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Key information about the education system
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What kind of extra help is available for children with SEN(D)?
Where a school identifies that a pupil is making less than expected progress given their age and individual circumstances, their first response should be to target high quality teaching at the pupil's area of weakness through a process of differentiation ('differentiation' is a process where a child can be taught differently from classmates in order to achieve the same progress that is expected of them). After this, if progress continues to be less than expected, the class or subject teacher, working with the SENCO, should assess whether the child has SEN.
Pupils with special educational needs/disability are currently classified into two distinct levels of provision of need: SEN support, and an EHC (education, health and care) plan:
Under the new system for managing SEND, schools must use a four-part process to support a child with SEN. The new SEND Code of Practice explains this as "Assess, Plan, Do and Review"(i) . This means that the SENCO and teachers should first assess your child to see what help she/he needs, make a plan for how that support will help them, including what progress they expect to see, do put this support in place, and then regularly review the situation to see if the plan is working, or whether different help is needed. The SEND Code of Practice does not say how often the plan should be reviewed, but they should meet with you at least three times a year to see how the plan is progressing (6.56 SEND Code of Practice). The school must provide a report at least once a year on the child's progress.
Every school should publish on their website their SEN information report, which sets out their policy for managing pupils with SEN. It should include information about how they assess children with SEN, how they consult with parents/carers and the kinds of adaptions they make to the curriculum and learning environment for children and young people with SEN (section 6.78 SEND code of practice).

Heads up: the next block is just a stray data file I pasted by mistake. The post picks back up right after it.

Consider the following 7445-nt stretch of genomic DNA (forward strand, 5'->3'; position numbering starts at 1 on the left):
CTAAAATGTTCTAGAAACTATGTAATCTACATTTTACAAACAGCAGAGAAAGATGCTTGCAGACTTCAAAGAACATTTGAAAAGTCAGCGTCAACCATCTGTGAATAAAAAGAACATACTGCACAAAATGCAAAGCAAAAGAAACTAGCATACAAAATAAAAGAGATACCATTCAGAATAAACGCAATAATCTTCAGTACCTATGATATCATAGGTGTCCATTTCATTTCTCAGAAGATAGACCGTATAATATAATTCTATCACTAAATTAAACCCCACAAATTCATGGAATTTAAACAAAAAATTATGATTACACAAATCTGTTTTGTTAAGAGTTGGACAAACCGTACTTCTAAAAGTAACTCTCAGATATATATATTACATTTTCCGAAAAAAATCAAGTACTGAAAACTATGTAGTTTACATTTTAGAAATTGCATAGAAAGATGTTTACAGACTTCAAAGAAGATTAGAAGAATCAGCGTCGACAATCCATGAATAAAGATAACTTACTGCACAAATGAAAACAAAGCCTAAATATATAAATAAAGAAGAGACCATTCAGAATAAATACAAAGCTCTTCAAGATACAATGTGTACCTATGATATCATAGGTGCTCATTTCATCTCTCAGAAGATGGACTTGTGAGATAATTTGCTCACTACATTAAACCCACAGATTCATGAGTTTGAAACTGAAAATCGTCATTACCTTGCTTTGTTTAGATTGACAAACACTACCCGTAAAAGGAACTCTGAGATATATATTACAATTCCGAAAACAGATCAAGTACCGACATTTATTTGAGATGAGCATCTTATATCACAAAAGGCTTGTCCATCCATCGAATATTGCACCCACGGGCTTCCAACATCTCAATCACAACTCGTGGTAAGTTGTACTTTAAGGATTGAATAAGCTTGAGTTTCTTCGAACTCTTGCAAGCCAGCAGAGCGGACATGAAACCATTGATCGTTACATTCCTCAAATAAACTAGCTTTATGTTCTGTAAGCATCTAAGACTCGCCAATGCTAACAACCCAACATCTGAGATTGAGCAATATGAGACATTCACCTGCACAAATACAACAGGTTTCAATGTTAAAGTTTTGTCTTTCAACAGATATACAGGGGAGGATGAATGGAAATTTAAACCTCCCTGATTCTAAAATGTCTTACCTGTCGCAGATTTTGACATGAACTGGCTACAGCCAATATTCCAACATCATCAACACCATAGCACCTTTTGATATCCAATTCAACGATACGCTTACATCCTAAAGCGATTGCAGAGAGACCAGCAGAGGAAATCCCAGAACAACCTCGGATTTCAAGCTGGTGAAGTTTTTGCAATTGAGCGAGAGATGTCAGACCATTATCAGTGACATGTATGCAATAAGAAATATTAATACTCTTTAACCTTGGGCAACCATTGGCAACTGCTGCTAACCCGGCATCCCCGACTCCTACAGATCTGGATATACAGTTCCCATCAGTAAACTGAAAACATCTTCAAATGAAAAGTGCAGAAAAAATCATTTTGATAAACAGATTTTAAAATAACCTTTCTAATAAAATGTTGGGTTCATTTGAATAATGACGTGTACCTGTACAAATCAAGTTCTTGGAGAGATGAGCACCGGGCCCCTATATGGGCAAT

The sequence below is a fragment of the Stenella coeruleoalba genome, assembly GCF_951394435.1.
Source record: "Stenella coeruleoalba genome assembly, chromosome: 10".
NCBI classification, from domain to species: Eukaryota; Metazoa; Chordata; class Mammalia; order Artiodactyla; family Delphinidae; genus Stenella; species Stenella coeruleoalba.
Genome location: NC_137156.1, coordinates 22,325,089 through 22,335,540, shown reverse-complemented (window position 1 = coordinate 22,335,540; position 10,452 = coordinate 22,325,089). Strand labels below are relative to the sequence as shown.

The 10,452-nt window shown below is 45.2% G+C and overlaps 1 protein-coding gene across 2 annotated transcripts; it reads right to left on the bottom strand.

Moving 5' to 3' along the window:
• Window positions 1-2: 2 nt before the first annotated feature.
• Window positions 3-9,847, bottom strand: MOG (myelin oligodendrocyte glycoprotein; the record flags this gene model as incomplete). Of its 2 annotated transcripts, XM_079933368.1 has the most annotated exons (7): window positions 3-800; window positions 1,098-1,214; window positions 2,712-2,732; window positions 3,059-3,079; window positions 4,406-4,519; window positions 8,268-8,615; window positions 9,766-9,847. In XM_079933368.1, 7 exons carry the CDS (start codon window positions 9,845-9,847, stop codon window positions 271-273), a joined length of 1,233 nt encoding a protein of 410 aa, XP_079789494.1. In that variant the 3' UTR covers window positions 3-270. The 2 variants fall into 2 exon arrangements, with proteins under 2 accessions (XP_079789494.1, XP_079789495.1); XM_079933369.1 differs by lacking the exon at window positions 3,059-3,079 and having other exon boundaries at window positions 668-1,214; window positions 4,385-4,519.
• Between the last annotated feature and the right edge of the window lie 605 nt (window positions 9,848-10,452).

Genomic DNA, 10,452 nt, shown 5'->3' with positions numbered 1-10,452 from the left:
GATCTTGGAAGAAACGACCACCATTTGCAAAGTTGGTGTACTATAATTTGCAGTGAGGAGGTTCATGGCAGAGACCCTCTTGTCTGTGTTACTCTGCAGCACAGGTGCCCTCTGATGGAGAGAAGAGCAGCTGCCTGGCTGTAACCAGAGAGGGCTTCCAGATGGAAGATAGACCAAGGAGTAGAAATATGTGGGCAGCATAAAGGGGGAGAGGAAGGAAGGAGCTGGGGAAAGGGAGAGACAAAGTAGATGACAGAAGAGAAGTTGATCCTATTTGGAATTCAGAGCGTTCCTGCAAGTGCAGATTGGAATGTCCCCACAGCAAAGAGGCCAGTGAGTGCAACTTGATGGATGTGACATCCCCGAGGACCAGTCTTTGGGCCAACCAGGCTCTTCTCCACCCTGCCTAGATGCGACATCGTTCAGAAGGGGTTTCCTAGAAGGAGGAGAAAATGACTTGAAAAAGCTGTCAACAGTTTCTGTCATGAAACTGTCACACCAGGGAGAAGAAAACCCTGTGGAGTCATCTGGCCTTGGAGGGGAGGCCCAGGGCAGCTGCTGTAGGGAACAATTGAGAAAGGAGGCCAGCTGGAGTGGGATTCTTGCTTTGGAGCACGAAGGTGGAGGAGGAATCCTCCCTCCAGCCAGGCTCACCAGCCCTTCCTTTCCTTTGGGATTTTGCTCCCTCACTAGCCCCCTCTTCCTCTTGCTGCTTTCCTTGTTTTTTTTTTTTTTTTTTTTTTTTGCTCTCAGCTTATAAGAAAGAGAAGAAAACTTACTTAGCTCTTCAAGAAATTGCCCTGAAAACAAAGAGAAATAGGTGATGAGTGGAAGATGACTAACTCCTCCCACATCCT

The school can ask for specialist support services, (e.g. a specialist teacher, an educational psychologist, a speech and language therapist, an autism specialist, an occupational therapist or other specialist professional) to provide further advice and support if necessary. They must do this if your child continues to make little progress or work at substantially lower levels than expected(ii). The Code of Practice recognises four broad areas of need that can be met through SEN support: communication and interaction; cognition and learning; social, emotional and mental health difficulties; and sensory and/or physical impairments.
What if my child is still not making progress, even though the school has provided SEN support?
If your child has not made the expected progress, even though the school has identified, assessed and provided SEN support, the school or the parents /carer should consider requesting an Education, Health and Care needs Assessment. This replaces the assessment for a statement of special educational needs under the old SEN system.
Who can request an assessment of the need for an EHC plan?
A request can be made by:
- The school or further education institution
- A young person aged 16-25 (for themselves)